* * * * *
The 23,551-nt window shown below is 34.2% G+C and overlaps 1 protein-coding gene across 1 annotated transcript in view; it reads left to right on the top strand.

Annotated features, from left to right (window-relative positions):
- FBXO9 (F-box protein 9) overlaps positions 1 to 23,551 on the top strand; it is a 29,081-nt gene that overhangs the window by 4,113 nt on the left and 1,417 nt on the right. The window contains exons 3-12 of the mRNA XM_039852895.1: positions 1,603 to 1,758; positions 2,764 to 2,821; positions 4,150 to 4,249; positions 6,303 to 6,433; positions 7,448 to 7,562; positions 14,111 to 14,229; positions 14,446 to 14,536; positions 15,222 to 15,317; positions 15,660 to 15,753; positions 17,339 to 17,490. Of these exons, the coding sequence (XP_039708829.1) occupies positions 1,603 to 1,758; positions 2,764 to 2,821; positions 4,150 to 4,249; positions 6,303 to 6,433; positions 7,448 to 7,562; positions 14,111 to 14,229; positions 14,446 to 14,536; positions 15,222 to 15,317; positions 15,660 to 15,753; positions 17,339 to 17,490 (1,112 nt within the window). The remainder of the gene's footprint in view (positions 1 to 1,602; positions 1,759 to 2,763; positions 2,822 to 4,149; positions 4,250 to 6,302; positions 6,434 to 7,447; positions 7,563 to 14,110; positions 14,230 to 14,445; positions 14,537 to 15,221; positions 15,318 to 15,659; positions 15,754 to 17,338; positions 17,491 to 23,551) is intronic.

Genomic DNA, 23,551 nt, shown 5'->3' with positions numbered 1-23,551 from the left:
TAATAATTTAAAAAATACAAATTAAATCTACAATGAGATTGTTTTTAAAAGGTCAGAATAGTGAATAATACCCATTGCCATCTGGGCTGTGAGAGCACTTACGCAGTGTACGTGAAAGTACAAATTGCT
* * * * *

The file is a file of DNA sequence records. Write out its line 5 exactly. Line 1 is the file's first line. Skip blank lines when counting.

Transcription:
TAATAATTTAAAAAATACAAATTAAATCTACAATGAGATTGTTTTTAAAAGGTCAGAATAGTGAATAATACCCATTGCCATCTGGGCTGTGAGAGCACTTACGCAGTGTACGTGAAAGTACAAATTGCT